In the previous blog, I highlighted Papua New Guinea’s (PNG’s) ongoing problem with a shortage of foreign exchange (forex), the causes of this shortage, and that because of forex rationing this has led to a large backlog of orders. The existence of the backlog indicates that the currency is out of alignment with its market value over a sustained period of time. In this second blog I talk about the current imbalances in the economy due to the overvaluation of the kina, how big that overvaluation is, and what would happen if the kina depreciated.
As part of the report (being summarised in this three-part series), we present a new approach to determining the equilibrium real exchange rate (ERER) for PNG. First, let’s define the real exchange rate (RER), and the ERER. The RER measures the rate at which PNG’s goods can be converted into foreign goods (the number of PNG goods per unit of foreign goods). This is determined by a number of factors, notably the foreign and domestic price levels, and the nominal exchange rate (the number of kina per US dollar). The RER indicates how competitive PNG goods are in comparison to goods from other countries.
The ERER is the RER that will lead to internal balance and external balance. What are internal and external balance? They are two desirable outcomes or objectives which economic policymakers seek to achieve. Movement away from either or both of these outcomes can be painful for the economy and its populace.
Simply put, internal balance means that the resources in the economy are fully employed, a desirable situation in which most people who want a job can get a job. External balance means that the kina is fully convertible (using kina you can buy as much forex as you want at the prevailing exchange rate) without resorting to unsustainable foreign borrowing.
In terms of these objectives, PNG currently has high unemployment and a non-convertible currency, which is known as a ‘deficit-unemployment’ situation.
In the report, we adjust the standard internal-external balance model for features of the PNG economy, which includes a large resource sector that is mainly foreign owned. A feature of this new approach is that it enables us to determine the influence of changes in the government take on the ERER. As noted in the first blog, government take is the ratio of fiscal resource revenue to total resource sector output, or more simply put, the fraction of resource sector output that is returned to the government.
The model suggests that the RER should depreciate in response to a fall in the terms of trade, an increase in the fiscal deficit, and a fall in the government take in order to maintain both internal and external balance.
In the report, we estimate PNG’s ERER over the past 20 years (see Figure 1) and find that the current RER is overvalued by between 20% and 30%. This means that the kina needs to depreciate now.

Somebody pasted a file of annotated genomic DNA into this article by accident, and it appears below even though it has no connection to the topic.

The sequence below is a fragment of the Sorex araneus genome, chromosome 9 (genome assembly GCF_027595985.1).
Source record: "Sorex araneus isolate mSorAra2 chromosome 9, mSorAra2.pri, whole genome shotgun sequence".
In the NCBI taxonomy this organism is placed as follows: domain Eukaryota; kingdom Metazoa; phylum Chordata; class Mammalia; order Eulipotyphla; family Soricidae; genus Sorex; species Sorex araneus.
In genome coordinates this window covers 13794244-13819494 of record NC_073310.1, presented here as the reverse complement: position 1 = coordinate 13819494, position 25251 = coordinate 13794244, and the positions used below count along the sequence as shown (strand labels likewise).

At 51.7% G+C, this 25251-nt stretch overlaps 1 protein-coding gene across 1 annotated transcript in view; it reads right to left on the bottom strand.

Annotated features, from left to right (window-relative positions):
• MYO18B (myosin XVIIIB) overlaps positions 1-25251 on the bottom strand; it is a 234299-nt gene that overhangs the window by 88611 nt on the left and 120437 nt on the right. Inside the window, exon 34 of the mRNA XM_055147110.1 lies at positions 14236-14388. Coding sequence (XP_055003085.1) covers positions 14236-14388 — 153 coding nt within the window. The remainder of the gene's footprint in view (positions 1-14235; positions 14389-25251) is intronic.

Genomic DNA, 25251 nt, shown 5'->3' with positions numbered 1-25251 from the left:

Figure 1: RER misalignment estimates based on government take, 2000-2017
We estimate that a 20% depreciation of the RER will have the following effects.
- It will improve the trade balance by an amount exceeding USD250 million per annum, increasing forex inflows by the same amount.
- It will increase real agricultural export income by over 30%.
- It will stimulate economic activity in the export and import-competing sectors, providing much needed stimulus to non-resource sector economic activity.
- It will cause a redistribution of income from urban to rural households; however, some of the falls in urban income will be moderated by the increase in non-resource sector activity. This will increase the relative attractiveness of being located in a rural setting relative to an urban one, which could slow urban drift.
- It will stimulate the forex inflows from overseas investors, as it brings the kina exchange rate into closer alignment with market participants’ beliefs about the equilibrium rate.
- Given pass-through from a nominal depreciation to the price level of 40%, it will increase the domestic price level by approximately 13%.
- It will lead to an increase in the kina value of PNG’s foreign debt, both private and government held. This will be offset by higher growth through stimulus to the tradables sector, and the relaxation of forex rationing by the Bank of Papua New Guinea. Offsetting effects for firms include an increase in profits due to higher growth and better access to forex, which reduce costs and allow for remittance of profits and dividends.
We recommend a 20% depreciation of the RER. This would require a 33% depreciation of the nominal exchange rate (kina relative to the US dollar) given the pass-through to domestic prices of around 40%, not including any depreciation necessary to offset PNG’s positive inflation differential with its trading partners. This is quite a large adjustment, but there is no alternative.
The final blog in this series looks at other reforms to tackle the forex backlog and rationing.
Read the full report, which includes a guide for less technically minded readers, here.
This research was funded by the Australian Government through the Department of Foreign Affairs and Trade at the request of the Government of Papua New Guinea, through the Department of Treasury. The views expressed in the report are those of the author only.